Open collaborative design/Intro

From AdCiv
Jump to: navigation, search
Open design two notebooks.jpg
Open collaborative design involves applying principles from the remarkable free and open-source software movement that provides a powerful new way to design physical objects, machines and systems. All information involved in creating the object or system is made available on the Internet – such as text, drawings, photographs and 3D computer-aided design (CAD) models – so that other people can freely re-create it, or help contribute to its further evolution.

The basis of this development model is a principle called 'copyleft' 11px-Wikipedia_logo.jpg (symbol: Copyleft.png) which is a way of assigning terms of use to a creative work so that anyone can freely make use of it or build upon it. Often a copyleft license will state that any derivative works must inherit the same terms as well, making anything based on the original freely available too. This principle ensures that 'copylefted' items – whether they are designs, text, artwork or computer code – are effectively gifted to humanity, adding to an ever increasing universal 'commons'. Because this principle is to the benefit of everyone, it completely changes the way that people think about contributing their time and effort to these types of endeavour. These principles already work very effectively with many high profile, successful software projects, so this is not merely wishful thinking.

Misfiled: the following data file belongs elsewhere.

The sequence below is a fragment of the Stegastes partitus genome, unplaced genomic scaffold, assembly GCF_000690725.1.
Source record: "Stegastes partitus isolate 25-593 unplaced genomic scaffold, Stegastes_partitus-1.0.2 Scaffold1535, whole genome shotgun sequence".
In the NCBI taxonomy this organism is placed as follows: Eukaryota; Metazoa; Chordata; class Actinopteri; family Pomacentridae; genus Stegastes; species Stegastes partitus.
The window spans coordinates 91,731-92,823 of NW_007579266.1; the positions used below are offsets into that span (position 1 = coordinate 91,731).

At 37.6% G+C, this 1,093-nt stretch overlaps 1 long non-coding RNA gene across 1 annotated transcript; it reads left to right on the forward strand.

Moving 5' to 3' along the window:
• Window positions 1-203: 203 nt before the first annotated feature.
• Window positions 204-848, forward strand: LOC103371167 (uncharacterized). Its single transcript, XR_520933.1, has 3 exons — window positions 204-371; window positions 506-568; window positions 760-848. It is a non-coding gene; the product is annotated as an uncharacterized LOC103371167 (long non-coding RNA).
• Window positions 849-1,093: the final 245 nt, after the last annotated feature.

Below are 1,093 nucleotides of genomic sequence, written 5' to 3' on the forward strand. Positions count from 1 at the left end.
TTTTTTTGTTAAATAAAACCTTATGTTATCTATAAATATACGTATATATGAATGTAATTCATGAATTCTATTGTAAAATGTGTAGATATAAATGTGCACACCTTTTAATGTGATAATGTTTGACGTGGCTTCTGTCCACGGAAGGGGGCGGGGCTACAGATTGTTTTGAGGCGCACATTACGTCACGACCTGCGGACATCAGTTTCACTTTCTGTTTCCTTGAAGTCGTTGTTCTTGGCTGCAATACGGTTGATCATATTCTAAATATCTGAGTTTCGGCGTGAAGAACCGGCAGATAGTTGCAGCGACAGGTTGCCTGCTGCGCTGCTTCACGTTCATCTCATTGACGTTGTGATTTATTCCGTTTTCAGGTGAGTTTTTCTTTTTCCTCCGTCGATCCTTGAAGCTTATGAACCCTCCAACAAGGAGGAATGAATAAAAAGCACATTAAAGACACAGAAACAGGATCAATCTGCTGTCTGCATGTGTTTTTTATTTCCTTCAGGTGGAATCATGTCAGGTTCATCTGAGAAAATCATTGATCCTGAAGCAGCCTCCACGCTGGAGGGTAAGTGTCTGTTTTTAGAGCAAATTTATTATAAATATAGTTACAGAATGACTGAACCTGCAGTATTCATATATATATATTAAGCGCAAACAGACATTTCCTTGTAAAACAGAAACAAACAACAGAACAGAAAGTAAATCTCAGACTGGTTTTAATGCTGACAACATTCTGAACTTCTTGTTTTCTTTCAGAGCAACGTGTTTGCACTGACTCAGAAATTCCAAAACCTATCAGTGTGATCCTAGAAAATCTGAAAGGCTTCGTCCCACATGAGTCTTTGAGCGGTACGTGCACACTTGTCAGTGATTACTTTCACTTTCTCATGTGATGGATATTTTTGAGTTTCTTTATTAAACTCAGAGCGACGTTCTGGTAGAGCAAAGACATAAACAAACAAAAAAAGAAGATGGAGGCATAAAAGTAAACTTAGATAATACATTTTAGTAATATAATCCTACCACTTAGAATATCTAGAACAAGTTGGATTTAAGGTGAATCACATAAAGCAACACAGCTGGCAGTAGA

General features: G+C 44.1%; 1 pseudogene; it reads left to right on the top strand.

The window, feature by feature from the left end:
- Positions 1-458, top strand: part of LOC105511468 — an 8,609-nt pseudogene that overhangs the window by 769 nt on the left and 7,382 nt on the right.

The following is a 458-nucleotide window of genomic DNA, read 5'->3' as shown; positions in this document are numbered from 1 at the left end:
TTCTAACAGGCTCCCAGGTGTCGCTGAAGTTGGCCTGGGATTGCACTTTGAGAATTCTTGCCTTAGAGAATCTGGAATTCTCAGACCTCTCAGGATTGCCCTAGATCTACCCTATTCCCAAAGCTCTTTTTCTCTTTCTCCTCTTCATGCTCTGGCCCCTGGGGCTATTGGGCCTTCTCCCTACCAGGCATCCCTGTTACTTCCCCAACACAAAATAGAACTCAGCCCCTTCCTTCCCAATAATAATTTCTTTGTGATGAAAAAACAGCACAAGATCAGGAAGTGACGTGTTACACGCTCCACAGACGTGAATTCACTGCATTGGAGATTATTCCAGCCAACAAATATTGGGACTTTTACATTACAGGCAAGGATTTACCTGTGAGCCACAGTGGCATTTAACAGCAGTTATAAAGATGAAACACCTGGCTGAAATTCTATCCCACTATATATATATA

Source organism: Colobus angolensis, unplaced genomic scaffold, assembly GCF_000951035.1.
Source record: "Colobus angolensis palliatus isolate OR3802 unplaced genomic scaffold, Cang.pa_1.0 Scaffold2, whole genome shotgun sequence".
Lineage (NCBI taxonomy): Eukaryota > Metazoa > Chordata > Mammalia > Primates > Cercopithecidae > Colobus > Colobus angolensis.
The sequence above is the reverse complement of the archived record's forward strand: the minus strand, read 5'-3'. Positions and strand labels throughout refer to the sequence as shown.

Open collaborative design is a nascent field that has huge potential to radically change the way we create goods, machines and solutions – not just for personal items but potentially for the material goods and infrastructure necessary in providing for the needs of the global population.